MADURAI: Around 90 destitute persons accommodated at a corporation school in the city have been told to vacate as preparations to conduct board exams about to begin. With no shelter, they are more likely to end up at streets.
The joint efforts of a few NGOs and officials of corporation and district administration rescued more than 250 abandoned people from the streets of Madurai since the nation-wide lockdown. Ever since, the civic body has been providing food to them. The NGOs, on the other hand, have been playing a major role in counselling the inhabitants. They have also reunited more than 100 individuals with their respective families. A NGO volunteer said, "Many inhabitants were left with no option but to accommodate themselves in the streets after abandoned by their families. Some are affected by diseases such as HIV and cancer; some turned alcoholic. We convinced the families of more than 100 senior citizen inhabitants to take them back and transported the inhabitants to their respective homes."
Sources said many alcoholics have exhibited withdrawal symptoms during their time at the rescue camp. "Around 90 people who have no place to go are now at a corporation school. In a bid to prepare the schools for conducting board exams, they have been directed to vacate," they said.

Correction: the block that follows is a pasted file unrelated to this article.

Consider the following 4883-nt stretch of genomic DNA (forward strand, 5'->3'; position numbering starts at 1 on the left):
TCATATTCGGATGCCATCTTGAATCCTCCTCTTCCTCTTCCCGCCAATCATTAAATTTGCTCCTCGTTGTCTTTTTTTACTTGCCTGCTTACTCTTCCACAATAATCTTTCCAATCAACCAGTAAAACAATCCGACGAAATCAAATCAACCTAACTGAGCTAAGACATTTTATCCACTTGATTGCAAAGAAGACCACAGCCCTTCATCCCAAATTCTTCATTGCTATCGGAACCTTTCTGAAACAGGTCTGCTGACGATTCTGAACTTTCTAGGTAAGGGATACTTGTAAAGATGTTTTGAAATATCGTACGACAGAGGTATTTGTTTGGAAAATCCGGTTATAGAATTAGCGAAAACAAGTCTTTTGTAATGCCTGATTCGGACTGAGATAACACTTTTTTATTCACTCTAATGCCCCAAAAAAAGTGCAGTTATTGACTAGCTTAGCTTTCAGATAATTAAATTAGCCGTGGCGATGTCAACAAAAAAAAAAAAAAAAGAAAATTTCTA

Speaking to TNIE, 52-year-old Mayakannan of Aarapalayam, who was rescued in an inebriated state from Periyar Bus Terminus, said, "My parents died when I was young and my wife passed away years ago. I used to do menial jobs for a living. Sometimes, I ask for alms to buy liquor. I lived on streets until I was rescued by the volunteers. For the first few days, my hands were shivering without consuming alcohol. I even had suicidal thoughts. After attending counselling sessions and having got used to live without liquor for nearly two months now, I thing I would never drink liquor. If I get shelter and a job, I will not go back to the street.
Another homeless woman, Bakiyam (53) of Kancharapettai, who discontinued her hospital cleanliness worker job after her daughter's death, was rescued from Pudur. "Though she had been disturbed by the death of her daughter, she had been of great help in handling the ill senior citizens," a volunteer said. "With no source of income, I am willing to stay if I get accommodation," she said. Five destitute persons, all in their 80s, died during the lockdown. Of the five, three were HIV patients. However, Collector T G Vinay assured that the homeless people would be accommodated in government, government-aided and NGO-run homes.